What is Albumin?

Albumin is a type of protein that your body makes in the liver. It's one of the most common proteins in your blood and serves various critical bodily functions. One important role it plays is to carry hormones (testosterone, for example), vitamins, and enzymes throughout the body, but albumin levels can also indicate liver and kidney health.

Why is it included in Hormone+?

SiPhox Health includes albumin in the male Hormone+ panel because of its significance to testosterone transport. Albumin-bound testosterone accounts for the majority (50 - 68%) of the total testosterone in males. The quantity of albumin in the bloodstream is important because free testosterone (not bound) is biologically active. If albumin concentrations are high, there is less free testosterone, and thus less biologically active testosterone available.

Albumin testing can provide the following information:

  1. Nutritional Analysis: If your albumin levels are low, it could mean that you're not getting enough protein in your diet, or your body is not absorbing food properly.

  2. Liver Health: Because albumin is primarily made in the liver, if levels are low, it could mean your liver isn't working well. Low albumin levels can be a marker of liver dysfunction, as conditions like cirrhosis or acute liver failure can significantly impair the liver's ability to produce albumin. Chronic liver diseases affect albumin levels due to either decreased production by damaged liver cells or increased loss through the kidneys when liver disease leads to kidney dysfunction. Check with your provider regarding further information. 

  3. Kidney HealthThe kidneys filter blood, removing waste products while retaining essential proteins like albumin. Healthy kidneys typically prevent large molecules like albumin from being filtered out of the blood and excreted in the urine. Elevated levels of albumin in the urine, a condition known as albuminuria or microalbuminuria (when the levels are lower but still above normal), can be an early sign of kidney disease. Monitoring albumin levels in the urine helps in the early detection and management of kidney disease. Ask your provider for more information.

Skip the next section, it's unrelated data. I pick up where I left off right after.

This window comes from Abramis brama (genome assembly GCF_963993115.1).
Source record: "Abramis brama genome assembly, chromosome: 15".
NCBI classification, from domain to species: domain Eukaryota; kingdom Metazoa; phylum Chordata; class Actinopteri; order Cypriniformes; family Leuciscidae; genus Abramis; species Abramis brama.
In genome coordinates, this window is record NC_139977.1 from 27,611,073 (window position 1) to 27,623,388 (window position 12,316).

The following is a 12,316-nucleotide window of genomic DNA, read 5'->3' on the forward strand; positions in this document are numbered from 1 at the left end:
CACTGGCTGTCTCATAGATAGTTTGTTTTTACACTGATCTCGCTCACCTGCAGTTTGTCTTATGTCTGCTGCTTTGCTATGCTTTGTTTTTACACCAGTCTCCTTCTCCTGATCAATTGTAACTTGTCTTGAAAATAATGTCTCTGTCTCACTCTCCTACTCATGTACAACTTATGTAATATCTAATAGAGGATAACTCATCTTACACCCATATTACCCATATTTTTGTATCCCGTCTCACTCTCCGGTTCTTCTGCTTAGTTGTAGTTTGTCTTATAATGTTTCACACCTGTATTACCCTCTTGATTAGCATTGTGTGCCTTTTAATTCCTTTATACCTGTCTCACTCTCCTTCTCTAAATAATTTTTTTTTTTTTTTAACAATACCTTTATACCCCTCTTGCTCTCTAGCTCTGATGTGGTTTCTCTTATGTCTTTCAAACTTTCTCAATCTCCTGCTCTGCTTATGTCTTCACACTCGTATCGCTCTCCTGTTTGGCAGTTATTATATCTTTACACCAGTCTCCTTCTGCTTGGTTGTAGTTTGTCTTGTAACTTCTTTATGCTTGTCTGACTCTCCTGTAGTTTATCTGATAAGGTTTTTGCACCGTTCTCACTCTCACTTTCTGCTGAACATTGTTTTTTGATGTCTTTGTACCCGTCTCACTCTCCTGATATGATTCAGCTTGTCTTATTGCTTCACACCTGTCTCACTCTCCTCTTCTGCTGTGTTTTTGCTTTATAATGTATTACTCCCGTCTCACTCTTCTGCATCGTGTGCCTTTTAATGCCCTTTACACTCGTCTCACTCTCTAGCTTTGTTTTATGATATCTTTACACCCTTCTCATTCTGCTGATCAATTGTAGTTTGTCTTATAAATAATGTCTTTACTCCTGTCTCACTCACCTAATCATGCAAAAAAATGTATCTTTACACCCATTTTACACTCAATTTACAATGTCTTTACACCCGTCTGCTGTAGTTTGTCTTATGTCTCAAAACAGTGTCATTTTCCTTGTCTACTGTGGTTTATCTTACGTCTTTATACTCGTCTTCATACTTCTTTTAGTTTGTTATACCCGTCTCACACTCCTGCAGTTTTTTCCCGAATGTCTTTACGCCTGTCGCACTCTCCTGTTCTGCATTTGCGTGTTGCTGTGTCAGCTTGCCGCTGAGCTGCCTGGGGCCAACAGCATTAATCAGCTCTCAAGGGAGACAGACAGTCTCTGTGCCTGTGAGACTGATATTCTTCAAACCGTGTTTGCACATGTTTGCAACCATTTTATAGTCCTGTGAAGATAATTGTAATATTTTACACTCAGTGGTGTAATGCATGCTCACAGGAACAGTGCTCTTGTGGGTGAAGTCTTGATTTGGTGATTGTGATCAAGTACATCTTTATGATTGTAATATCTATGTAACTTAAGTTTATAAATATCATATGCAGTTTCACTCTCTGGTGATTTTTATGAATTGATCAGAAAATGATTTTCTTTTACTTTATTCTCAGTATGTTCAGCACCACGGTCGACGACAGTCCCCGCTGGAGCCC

4. Hormonal Balance: One of the most important functions of Albumin is to carry hormones such as testosterone around the body. If your doctor wants to run tests on your Free/Bioavailable testosterone levels, they will typically analyze your albumin count. 

How can I better understand my results?

Low levels can be a sign of malnutrition, due to a lack of protein and calories. Lack of Albumin may also be caused by burns or infections. In some cases, it is the cause of pre-existing health conditions, but it could also be a sign of a more serious health issue. For information about these, talk to your doctor about your albumin levels. 

High levels are fairly uncommon and may mean that your body is dehydrated. Just as low levels could be a sign of little protein, high levels might indicate an abundance of it. It can also be caused by the use of anabolic steroids and other supplements.

Normal range: 3.5 - 5.5 g/dL

UNC Kidney Center defines 4 g/dL as the optimal concentration of albumin. If you are concerned with any of your results, please consult with your physician.

If your albumin levels are low, you can try:

If your albumin levels are high, you can try:

Where can I learn more?

MedlinePlus - Albumin Blood Test

Doctor O'Donovan (video) - Doctor Explains Albumin Blood Test